Our Sunday Visitor: What are some lessons that Catholics today can take from Father McGivney’s example?
Anderson: There are several things, really. St. Pope Paul VI said after the Second Vatican Council that the purpose of the council was to present to the world “The Church of the Good Samaritan.” And here in the life of Father McGivney, we see a parish priest who made that his life’s calling almost a century before the Second Vatican Council. He should inspire us all to greater acts of charity and greater acts of unity.
And as this country faces this pandemic, we need more charity and we need more unity to go through this. I think he can be an inspiration certainly to Knights of Columbus and Catholics in the United States, but I think all citizens in the United States can see in this young man someone who dedicated himself to his neighbors in terms of charity and unity.
Our Sunday Visitor: Do you see any significance in this announcement being made as we deal with a pandemic in our own age?
Anderson: I think it’s certainly providential in all the times when the Vatican could have acted on behalf of the cause of Father McGivney, that now, in the midst of this pandemic, here is a priest who suffered through a pandemic in his time and actually died from it. So if we are looking for an intercessor, somebody who understands what we’re going through, it would be Father McGivney.
Our Sunday Visitor: Will the Knights of Columbus be holding any special events between now and the beatification?
Anderson: In the spirit of Father McGivney, we launched our “Leave No Neighbor Behind” initiative to get out and help with food pantries, blood donations, reaching out to our neighbors and fellow parishioners who might need a helping hand during this time. So I think the announcement of his upcoming beatification will certainly inspire more activity in that regard.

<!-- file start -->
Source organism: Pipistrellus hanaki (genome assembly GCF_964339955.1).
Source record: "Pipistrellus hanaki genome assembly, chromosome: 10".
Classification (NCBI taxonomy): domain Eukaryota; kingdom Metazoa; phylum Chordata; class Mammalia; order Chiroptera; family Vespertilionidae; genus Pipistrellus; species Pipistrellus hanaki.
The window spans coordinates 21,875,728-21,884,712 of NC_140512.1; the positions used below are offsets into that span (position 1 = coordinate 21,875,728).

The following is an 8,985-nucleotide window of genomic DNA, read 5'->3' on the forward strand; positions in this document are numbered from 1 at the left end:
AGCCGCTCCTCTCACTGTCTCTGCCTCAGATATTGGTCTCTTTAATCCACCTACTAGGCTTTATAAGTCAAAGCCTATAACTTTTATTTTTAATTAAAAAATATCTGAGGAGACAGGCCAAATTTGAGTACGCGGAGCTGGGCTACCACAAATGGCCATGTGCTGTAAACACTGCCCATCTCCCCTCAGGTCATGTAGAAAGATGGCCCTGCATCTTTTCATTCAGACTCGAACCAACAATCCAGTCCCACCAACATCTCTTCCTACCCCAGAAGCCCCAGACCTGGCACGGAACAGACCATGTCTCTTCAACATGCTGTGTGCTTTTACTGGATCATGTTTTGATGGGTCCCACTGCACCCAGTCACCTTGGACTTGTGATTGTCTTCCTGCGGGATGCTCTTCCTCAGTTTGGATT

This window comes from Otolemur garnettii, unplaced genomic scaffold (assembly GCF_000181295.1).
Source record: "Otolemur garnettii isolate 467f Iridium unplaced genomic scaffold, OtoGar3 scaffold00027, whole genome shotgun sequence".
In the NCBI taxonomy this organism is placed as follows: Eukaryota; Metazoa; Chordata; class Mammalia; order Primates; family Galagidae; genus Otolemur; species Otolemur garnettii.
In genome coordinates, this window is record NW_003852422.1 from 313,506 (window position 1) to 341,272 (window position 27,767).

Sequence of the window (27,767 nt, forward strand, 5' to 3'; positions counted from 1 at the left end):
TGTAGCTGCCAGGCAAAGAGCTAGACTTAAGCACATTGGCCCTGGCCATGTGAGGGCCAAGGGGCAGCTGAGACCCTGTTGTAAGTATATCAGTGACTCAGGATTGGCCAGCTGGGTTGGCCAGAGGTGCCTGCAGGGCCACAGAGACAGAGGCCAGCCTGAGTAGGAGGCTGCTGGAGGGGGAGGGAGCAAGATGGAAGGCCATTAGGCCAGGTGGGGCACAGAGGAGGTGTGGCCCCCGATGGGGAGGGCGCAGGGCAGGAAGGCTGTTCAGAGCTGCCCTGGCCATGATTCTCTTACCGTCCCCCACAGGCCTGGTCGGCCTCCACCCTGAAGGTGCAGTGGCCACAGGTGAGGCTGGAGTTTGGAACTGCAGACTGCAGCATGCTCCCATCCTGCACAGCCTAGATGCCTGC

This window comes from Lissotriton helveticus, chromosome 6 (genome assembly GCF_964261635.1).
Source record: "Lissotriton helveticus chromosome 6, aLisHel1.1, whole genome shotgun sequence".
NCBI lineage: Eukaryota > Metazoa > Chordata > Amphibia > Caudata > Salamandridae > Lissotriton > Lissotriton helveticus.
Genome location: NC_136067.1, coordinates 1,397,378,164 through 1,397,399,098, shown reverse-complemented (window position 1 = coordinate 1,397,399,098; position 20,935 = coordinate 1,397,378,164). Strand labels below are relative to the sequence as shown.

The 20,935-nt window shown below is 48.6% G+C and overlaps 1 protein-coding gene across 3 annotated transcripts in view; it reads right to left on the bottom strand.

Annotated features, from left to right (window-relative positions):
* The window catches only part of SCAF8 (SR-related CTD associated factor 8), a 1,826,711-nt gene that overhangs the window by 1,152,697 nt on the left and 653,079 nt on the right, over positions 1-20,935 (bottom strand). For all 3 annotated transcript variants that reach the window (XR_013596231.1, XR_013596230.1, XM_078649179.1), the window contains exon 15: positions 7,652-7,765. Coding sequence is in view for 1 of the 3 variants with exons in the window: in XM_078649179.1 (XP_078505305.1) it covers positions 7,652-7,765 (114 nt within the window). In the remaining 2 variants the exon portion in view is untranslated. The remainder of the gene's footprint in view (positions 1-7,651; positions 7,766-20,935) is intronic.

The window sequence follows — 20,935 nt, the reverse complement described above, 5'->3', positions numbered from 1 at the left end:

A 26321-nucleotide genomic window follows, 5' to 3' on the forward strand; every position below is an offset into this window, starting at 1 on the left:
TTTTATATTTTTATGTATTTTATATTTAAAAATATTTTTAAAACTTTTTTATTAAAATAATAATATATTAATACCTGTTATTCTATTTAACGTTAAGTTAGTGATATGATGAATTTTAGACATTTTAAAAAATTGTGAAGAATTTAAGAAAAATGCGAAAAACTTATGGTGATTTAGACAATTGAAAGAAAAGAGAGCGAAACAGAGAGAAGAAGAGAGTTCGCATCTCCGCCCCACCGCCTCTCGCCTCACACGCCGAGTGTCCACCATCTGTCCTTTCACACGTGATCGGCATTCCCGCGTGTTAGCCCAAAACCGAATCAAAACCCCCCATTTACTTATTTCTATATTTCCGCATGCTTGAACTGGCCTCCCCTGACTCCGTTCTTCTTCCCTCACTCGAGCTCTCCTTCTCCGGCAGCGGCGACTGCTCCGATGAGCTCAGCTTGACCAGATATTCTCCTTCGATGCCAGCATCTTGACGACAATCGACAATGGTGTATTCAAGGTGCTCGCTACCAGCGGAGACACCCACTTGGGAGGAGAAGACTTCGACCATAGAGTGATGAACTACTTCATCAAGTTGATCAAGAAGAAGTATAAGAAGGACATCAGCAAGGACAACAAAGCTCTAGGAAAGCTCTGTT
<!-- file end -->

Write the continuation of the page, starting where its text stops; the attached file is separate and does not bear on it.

Our Sunday Visitor: Will the Knights of Columbus be involved in the preparations for the beatification?
Anderson: I think there will be a number of things we’re doing. We’ll be working with the Archdiocese of Hartford in terms of planning it. We have our supreme convention coming up, and we will be doing a lot more charity in the name of Father McGivney.
Our Sunday Visitor: What do you hope local Knights of Columbus councils and their members take away from this news?
Anderson: So many of our members already see Father McGivney as a model for what it means to be an authentically Catholic man, and I hope more of them do. I hope that more local councils will become inspired. And from the standpoint that here was an exemplary parish priest, for our local councils to be more united with our parishes and our parish priests, especially during this time when they have so many challenges. And I hope our local councils will step forward and be the strong right arm of our parish priests as they begin to reopen our churches.
Our Sunday Visitor: Do you hope this will motivate more Catholic men to take a fresh look at the Knights of Columbus?
Anderson: I’m hoping people will see in Father McGivney a real model of being a Knight of Columbus and to join the Knights and be part of this movement of laymen, and make charity and unity the guiding principles of their lives as Catholics.
Our Sunday Visitor: What has Father McGivney meant for you personally in terms of your own life and spirituality?
Anderson: Father McGivney has proposed for Catholic men a path of Christian discipleship based on charity, unity and brotherhood. That way of living as a Catholic man has been an inspiration, and it really has changed my life.
Brian Fraga is a contributing editor for Our Sunday Visitor.